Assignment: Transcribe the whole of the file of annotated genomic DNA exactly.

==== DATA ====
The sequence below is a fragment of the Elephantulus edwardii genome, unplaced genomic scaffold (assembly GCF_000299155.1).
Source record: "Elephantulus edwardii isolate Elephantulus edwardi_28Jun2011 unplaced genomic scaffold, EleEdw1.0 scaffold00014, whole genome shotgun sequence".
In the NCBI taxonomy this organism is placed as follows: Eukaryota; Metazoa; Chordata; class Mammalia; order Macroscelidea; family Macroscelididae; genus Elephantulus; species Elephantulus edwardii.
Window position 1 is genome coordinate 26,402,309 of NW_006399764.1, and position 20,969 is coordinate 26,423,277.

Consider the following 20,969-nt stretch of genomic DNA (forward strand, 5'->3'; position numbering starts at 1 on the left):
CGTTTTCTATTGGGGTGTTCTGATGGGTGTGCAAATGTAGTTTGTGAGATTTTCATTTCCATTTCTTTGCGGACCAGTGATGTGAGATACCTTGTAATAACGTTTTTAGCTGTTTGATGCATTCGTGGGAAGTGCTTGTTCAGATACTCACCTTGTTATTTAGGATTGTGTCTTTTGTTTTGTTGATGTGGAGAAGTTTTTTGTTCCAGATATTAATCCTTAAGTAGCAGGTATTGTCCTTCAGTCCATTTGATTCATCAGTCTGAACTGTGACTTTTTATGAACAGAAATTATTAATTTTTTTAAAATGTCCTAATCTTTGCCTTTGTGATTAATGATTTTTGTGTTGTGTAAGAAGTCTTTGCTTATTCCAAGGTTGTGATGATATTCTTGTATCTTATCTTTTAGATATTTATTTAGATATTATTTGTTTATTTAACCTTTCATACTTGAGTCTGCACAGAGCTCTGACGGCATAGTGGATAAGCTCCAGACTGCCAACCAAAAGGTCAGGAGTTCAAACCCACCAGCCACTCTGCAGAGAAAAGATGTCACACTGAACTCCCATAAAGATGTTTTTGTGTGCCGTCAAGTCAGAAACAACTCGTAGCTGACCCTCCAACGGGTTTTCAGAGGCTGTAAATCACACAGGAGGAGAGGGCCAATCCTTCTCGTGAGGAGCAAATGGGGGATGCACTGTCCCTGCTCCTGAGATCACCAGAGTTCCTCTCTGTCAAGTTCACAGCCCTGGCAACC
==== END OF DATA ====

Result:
The sequence below is a fragment of the Elephantulus edwardii genome, unplaced genomic scaffold (assembly GCF_000299155.1).
Source record: "Elephantulus edwardii isolate Elephantulus edwardi_28Jun2011 unplaced genomic scaffold, EleEdw1.0 scaffold00014, whole genome shotgun sequence".
In the NCBI taxonomy this organism is placed as follows: Eukaryota; Metazoa; Chordata; class Mammalia; order Macroscelidea; family Macroscelididae; genus Elephantulus; species Elephantulus edwardii.
Window position 1 is genome coordinate 26,402,309 of NW_006399764.1, and position 20,969 is coordinate 26,423,277.

Consider the following 20,969-nt stretch of genomic DNA (forward strand, 5'->3'; position numbering starts at 1 on the left):
CGTTTTCTATTGGGGTGTTCTGATGGGTGTGCAAATGTAGTTTGTGAGATTTTCATTTCCATTTCTTTGCGGACCAGTGATGTGAGATACCTTGTAATAACGTTTTTAGCTGTTTGATGCATTCGTGGGAAGTGCTTGTTCAGATACTCACCTTGTTATTTAGGATTGTGTCTTTTGTTTTGTTGATGTGGAGAAGTTTTTTGTTCCAGATATTAATCCTTAAGTAGCAGGTATTGTCCTTCAGTCCATTTGATTCATCAGTCTGAACTGTGACTTTTTATGAACAGAAATTATTAATTTTTTTAAAATGTCCTAATCTTTGCCTTTGTGATTAATGATTTTTGTGTTGTGTAAGAAGTCTTTGCTTATTCCAAGGTTGTGATGATATTCTTGTATCTTATCTTTTAGATATTTATTTAGATATTATTTGTTTATTTAACCTTTCATACTTGAGTCTGCACAGAGCTCTGACGGCATAGTGGATAAGCTCCAGACTGCCAACCAAAAGGTCAGGAGTTCAAACCCACCAGCCACTCTGCAGAGAAAAGATGTCACACTGAACTCCCATAAAGATGTTTTTGTGTGCCGTCAAGTCAGAAACAACTCGTAGCTGACCCTCCAACGGGTTTTCAGAGGCTGTAAATCACACAGGAGGAGAGGGCCAATCCTTCTCGTGAGGAGCAAATGGGGGATGCACTGTCCCTGCTCCTGAGATCACCAGAGTTCCTCTCTGTCAAGTTCACAGCCCTGGCAACC